My mom nudged me at age 11 to become a newspaper carrier. I was about 3 months shy of turning 12, the required minimum age. I thought it was a good idea, I was ready for the world of big people, like the neighbor kid two houses down who was probably 16 then. He was ready to “retire”, and put me in front of his “boss” in their weekly meeting. I guess rules were loose those days, so I got hired despite my underage status. The boss, whose job was to handle all the newspaper carrier boys, would park his car on a corner by the local public school five blocks away from my house, on Mondays at 5:00 pm, and all the carriers would bike there, and we would have our meeting. The main purpose of the meeting was for him to collect our weekly cash payment to him and us to report any new subscribers or un-subscribers, so he could adjust the aggregate number of papers that would be delivered by the big truck to the house that served as “station”. Whichever carrier had the most seniority would have his house as the station. Several hundred newspapers would be delivered each dawn, packed in bundles of 3 dozens each, held together by a wire you had to cut with pliers. Sometimes the paper at the top would get ripped a bit, so there were always a few extras dropped to account for this. I would get up at 5:00 am, get dressed, bike to the station house, and get my share of papers. There may have been 8 of us carriers served by that station.
Weekly subscriptions amounted to $1.20 per subscriber, which we collected. We had to turn in about $1.00 per, and we got to keep the difference as our profit. Since most people paid with a dollar bill and a quarter, and would not ask for the nickel back, we were almost always guaranteed at least a nickel tip from each subscriber each week. I would always stick my right hand in my pocket while holding the dollar bill and the quarter in my left hand, and most invariably the client would say “keep the change”. Some people would hand an extra dime with the quarter, those were the good ones. In about 1 out of 25 or so homes, the customer would wait for the nickel back. Among us, carriers, we had those homes well identified, and we had a nickname for these customers which I will not print here. I was happy. Life was good. I was averaging about $12 per week. A year later my brother joined us. In a few years I was the senior carrier. The station moved to my house.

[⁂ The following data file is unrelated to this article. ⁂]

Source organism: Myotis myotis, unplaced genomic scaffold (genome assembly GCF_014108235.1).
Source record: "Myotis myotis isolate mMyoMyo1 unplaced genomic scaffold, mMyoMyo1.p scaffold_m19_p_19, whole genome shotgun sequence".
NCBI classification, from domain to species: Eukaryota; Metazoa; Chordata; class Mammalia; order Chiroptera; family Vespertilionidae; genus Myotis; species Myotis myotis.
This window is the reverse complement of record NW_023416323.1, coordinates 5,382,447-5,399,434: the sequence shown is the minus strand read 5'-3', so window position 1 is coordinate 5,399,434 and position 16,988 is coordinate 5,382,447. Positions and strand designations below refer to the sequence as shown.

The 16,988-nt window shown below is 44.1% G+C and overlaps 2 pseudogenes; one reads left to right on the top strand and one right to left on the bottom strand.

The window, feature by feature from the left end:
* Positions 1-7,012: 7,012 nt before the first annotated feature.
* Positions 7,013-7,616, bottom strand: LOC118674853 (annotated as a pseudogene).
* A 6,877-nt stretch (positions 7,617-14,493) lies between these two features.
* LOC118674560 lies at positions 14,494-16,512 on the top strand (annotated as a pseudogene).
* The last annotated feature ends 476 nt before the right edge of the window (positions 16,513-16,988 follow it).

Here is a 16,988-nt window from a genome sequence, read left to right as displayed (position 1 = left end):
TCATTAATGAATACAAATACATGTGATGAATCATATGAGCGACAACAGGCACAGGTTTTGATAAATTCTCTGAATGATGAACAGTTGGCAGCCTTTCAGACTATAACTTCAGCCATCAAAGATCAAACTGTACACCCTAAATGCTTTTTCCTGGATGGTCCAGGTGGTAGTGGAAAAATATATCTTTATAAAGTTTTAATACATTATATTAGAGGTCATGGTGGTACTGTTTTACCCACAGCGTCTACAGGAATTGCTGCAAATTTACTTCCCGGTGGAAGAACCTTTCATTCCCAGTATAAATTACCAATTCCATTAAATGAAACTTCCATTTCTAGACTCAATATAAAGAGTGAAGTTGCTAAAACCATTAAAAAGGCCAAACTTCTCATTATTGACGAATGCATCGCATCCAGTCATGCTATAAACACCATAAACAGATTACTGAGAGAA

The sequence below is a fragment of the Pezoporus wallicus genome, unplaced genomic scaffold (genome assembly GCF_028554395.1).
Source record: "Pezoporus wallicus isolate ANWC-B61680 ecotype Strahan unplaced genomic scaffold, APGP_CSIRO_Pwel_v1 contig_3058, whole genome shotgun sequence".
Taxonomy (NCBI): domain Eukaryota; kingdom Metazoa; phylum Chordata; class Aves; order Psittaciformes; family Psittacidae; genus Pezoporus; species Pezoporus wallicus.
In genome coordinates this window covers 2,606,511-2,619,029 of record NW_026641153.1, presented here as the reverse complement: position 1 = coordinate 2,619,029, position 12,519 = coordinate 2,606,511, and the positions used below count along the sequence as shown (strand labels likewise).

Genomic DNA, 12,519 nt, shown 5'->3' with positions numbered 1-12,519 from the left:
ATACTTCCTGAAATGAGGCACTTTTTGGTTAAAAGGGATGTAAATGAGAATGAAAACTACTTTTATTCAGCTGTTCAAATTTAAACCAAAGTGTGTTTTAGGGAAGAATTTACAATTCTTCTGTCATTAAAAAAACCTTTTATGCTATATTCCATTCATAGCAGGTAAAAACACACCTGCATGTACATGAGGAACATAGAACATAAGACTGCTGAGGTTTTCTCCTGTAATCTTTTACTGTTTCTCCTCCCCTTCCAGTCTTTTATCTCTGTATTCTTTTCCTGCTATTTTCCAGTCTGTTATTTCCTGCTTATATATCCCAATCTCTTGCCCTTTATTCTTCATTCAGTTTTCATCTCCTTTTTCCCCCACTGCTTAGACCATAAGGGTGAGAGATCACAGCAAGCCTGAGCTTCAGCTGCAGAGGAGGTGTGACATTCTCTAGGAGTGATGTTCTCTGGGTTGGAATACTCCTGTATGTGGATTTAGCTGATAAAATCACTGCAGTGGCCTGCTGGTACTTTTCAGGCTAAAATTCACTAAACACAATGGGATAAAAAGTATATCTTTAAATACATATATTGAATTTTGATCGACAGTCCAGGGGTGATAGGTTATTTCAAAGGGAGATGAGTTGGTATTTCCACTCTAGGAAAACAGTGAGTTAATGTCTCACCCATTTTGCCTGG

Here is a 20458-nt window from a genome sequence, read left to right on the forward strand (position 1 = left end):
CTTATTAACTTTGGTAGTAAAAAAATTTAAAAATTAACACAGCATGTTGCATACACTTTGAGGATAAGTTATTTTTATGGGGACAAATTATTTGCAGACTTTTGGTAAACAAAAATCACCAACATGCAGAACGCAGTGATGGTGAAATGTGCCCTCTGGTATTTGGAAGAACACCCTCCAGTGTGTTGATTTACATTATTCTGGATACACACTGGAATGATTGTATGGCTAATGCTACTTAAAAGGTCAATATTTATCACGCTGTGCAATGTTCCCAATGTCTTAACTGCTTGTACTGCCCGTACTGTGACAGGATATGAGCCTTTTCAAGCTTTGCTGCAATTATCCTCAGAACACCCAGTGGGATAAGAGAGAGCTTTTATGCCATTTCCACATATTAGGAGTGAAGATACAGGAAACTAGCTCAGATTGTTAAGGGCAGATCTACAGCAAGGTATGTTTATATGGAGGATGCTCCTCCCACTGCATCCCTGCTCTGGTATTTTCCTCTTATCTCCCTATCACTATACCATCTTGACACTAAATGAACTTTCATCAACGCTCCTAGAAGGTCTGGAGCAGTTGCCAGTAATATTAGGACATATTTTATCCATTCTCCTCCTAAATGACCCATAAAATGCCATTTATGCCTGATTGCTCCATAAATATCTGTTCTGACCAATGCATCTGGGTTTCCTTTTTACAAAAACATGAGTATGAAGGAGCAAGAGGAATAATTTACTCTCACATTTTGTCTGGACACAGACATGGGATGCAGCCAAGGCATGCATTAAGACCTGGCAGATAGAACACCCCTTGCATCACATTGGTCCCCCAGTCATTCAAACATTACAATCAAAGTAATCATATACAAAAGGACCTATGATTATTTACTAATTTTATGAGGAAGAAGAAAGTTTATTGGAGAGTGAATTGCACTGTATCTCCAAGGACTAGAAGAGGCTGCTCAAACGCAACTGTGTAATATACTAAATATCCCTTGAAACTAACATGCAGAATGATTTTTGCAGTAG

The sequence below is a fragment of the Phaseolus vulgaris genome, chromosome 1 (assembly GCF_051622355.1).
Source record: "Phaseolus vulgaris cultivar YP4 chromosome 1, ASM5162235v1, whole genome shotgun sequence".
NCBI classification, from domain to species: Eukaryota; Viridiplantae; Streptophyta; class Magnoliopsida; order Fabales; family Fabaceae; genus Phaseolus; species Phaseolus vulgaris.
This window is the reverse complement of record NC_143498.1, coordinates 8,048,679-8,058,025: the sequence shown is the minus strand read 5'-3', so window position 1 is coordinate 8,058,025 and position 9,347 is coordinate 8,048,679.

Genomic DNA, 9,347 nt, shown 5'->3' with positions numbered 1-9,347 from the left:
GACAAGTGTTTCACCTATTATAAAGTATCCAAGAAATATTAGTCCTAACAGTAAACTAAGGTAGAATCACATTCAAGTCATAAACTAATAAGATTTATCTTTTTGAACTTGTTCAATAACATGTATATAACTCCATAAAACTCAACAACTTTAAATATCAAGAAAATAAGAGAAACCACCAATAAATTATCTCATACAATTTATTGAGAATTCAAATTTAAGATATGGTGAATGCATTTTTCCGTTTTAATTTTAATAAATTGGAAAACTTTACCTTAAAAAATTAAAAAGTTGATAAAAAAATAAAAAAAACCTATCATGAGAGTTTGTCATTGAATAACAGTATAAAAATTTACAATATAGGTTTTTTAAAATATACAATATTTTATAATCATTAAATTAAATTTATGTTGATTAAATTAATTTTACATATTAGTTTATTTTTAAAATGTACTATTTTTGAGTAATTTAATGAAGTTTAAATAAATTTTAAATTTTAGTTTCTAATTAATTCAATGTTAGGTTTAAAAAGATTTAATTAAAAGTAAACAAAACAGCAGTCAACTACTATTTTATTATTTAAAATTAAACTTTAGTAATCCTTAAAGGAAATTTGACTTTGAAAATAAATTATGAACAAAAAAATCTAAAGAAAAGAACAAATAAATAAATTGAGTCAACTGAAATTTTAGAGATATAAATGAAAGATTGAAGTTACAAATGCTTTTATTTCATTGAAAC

At some point, a bad apple joined the crew. Large shortfalls of the number of papers started happening. See, if you gained, let’s say, two new subscribers on a week and did not report them, as long as you were not the last boy picking up your papers at the station, you could pocket the whole $2.40 for that week. And the longer you could get away with this, the more money you would make. Under a scenario where everyone was 100% honest, one of the perks of seniority was not having to get up as early to get your papers because they were delivered to your home’s balcony. After the bad apple joined our ranks, I faced the first serious obstacle to my career – I would open my front door at 6:00 am and my brother and I would be the last carriers to pick up, at our own house, but we would be short a good dozen papers. I would have to call for a later delivery of the shortage, which delayed my delivery – especially when school was on – and created all sorts of customer satisfaction issues. We would bring up the problem to our handler on the weekly meeting – somebody was pocketing over $14 of unreported subscribers – but methods to catch the dishonest carrier (a true Judas among us, in our meetings, laughing at our jokes!) – was one of the hardest things anyone could do. This was deception at the highest level, for the first time in my life.